The dollar briefly rose above ¥100 for the first time in six weeks in Tokyo trading late Thursday, aided by a rise in U.S. long-term interest rates and firmness in Tokyo stock prices.
After topping ¥100 for the first time since July 25, the dollar stood at ¥99.95-97 at 5 p.m., up from ¥99.58-59 at the same time Wednesday.
The euro was at $1.3178-3180, up from $1.3158-3160, and at ¥131.74-81, up from ¥131.04-07.
The U.S. currency accelerated its upswing against the yen after European investors joined trading in late hours.
“The dollar drew strong demand from market players who took a cue from higher U.S. long-term interest rates in off-hours trading,” an official at a bank-affiliated brokerage said.
A foreign exchange broker attributed the dollar buying to a late rebound in Tokyo stock prices.
The dollar’s rise above the key threshold of ¥100 surprised many market participants as they had expected a wait-and-see mood in Thursday’s trading ahead of the release of the U.S. government’s closely watched jobs data for August, due out Friday, one market source said.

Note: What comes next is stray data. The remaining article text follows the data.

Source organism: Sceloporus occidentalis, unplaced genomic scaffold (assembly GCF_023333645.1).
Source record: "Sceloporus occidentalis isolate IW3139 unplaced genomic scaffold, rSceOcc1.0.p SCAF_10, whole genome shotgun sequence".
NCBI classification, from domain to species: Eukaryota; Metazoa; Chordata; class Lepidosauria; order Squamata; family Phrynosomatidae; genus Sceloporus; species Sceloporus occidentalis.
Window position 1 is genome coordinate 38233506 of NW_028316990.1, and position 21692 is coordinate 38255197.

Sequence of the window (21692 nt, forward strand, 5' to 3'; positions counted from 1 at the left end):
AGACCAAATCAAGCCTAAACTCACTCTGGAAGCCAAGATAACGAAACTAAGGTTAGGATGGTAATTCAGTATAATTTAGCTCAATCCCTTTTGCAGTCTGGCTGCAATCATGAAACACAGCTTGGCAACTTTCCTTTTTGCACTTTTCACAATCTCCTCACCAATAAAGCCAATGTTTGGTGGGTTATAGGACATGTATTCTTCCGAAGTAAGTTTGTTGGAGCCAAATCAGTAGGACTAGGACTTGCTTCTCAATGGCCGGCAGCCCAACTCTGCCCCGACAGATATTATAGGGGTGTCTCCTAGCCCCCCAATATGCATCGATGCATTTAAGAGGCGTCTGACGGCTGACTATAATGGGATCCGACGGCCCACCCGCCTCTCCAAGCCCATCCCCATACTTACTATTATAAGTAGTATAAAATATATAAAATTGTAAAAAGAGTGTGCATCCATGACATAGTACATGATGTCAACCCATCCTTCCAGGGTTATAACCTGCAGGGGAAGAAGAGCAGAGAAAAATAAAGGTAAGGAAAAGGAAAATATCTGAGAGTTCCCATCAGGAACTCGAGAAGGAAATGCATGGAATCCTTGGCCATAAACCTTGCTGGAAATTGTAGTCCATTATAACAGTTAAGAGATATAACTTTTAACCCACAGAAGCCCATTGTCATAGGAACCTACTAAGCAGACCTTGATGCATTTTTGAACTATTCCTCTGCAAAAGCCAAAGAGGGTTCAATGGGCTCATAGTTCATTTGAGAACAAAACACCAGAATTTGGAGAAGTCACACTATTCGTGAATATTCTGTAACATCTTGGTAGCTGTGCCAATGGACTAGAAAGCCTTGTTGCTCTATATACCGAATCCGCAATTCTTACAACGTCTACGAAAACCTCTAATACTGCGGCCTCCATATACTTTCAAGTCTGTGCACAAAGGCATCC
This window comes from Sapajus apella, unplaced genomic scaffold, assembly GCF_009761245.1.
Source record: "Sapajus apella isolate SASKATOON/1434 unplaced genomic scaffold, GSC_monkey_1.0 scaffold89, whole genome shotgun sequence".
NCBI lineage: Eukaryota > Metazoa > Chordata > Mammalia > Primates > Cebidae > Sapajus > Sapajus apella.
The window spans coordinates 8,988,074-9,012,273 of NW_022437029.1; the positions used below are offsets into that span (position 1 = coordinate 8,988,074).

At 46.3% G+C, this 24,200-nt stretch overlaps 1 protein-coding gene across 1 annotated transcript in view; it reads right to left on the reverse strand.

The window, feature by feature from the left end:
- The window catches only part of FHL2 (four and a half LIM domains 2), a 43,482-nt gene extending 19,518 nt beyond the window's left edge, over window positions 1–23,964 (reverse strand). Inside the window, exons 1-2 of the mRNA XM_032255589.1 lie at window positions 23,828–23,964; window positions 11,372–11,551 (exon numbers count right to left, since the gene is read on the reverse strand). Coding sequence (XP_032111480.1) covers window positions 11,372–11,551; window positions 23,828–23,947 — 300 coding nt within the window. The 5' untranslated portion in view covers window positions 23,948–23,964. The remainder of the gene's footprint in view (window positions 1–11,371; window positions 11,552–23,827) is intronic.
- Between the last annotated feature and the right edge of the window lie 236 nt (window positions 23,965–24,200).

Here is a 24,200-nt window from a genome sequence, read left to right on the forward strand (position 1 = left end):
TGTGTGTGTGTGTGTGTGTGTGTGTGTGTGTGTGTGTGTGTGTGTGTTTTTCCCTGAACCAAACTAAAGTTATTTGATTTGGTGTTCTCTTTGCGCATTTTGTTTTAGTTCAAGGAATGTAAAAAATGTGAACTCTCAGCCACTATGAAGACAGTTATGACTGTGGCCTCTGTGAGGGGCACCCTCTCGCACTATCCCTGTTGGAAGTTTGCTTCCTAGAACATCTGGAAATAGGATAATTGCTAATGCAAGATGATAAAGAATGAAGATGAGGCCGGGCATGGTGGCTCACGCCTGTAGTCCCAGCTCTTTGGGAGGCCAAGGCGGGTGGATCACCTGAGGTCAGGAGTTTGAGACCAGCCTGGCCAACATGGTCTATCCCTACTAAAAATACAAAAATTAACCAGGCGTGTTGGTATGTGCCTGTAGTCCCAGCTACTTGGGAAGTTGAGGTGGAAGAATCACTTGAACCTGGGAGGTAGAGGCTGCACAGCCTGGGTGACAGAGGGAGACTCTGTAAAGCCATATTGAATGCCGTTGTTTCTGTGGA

“The dollar is unlikely to gain a firm foothold above ¥100 until after the U.S. jobs data are released,” a foreign exchange strategist said.
The dollar-yen rates reacted little to a monetary policy decision announced by the Bank of Japan before noon after the end of its two-day Policy Board meeting.
The BOJ kept its monetary policy unchanged, but it upgraded its economic assessment for the first time in two months, saying the Japanese economy “is recovering moderately.”